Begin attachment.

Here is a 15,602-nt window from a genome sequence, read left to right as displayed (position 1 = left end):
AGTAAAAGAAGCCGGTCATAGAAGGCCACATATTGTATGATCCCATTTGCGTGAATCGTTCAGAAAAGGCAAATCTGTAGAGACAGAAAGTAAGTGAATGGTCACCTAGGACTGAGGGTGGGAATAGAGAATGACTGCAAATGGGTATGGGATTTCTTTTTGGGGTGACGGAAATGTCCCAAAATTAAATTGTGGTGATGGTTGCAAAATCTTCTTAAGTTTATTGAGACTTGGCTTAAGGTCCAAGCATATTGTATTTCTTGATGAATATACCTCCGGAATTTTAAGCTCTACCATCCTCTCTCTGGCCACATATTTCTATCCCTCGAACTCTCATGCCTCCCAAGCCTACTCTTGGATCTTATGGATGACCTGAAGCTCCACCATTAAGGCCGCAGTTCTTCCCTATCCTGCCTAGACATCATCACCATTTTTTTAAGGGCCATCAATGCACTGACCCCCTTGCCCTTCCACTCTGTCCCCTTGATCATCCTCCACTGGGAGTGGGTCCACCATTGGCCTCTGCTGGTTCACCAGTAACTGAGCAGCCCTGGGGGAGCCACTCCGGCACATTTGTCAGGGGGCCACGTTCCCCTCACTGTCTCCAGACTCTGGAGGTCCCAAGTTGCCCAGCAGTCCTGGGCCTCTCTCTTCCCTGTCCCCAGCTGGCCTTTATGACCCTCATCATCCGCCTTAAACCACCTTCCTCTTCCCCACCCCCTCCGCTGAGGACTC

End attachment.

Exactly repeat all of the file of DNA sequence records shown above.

Here is a 15,602-nt window from a genome sequence, read left to right as displayed (position 1 = left end):
AGTAAAAGAAGCCGGTCATAGAAGGCCACATATTGTATGATCCCATTTGCGTGAATCGTTCAGAAAAGGCAAATCTGTAGAGACAGAAAGTAAGTGAATGGTCACCTAGGACTGAGGGTGGGAATAGAGAATGACTGCAAATGGGTATGGGATTTCTTTTTGGGGTGACGGAAATGTCCCAAAATTAAATTGTGGTGATGGTTGCAAAATCTTCTTAAGTTTATTGAGACTTGGCTTAAGGTCCAAGCATATTGTATTTCTTGATGAATATACCTCCGGAATTTTAAGCTCTACCATCCTCTCTCTGGCCACATATTTCTATCCCTCGAACTCTCATGCCTCCCAAGCCTACTCTTGGATCTTATGGATGACCTGAAGCTCCACCATTAAGGCCGCAGTTCTTCCCTATCCTGCCTAGACATCATCACCATTTTTTTAAGGGCCATCAATGCACTGACCCCCTTGCCCTTCCACTCTGTCCCCTTGATCATCCTCCACTGGGAGTGGGTCCACCATTGGCCTCTGCTGGTTCACCAGTAACTGAGCAGCCCTGGGGGAGCCACTCCGGCACATTTGTCAGGGGGCCACGTTCCCCTCACTGTCTCCAGACTCTGGAGGTCCCAAGTTGCCCAGCAGTCCTGGGCCTCTCTCTTCCCTGTCCCCAGCTGGCCTTTATGACCCTCATCATCCGCCTTAAACCACCTTCCTCTTCCCCACCCCCTCCGCTGAGGACTC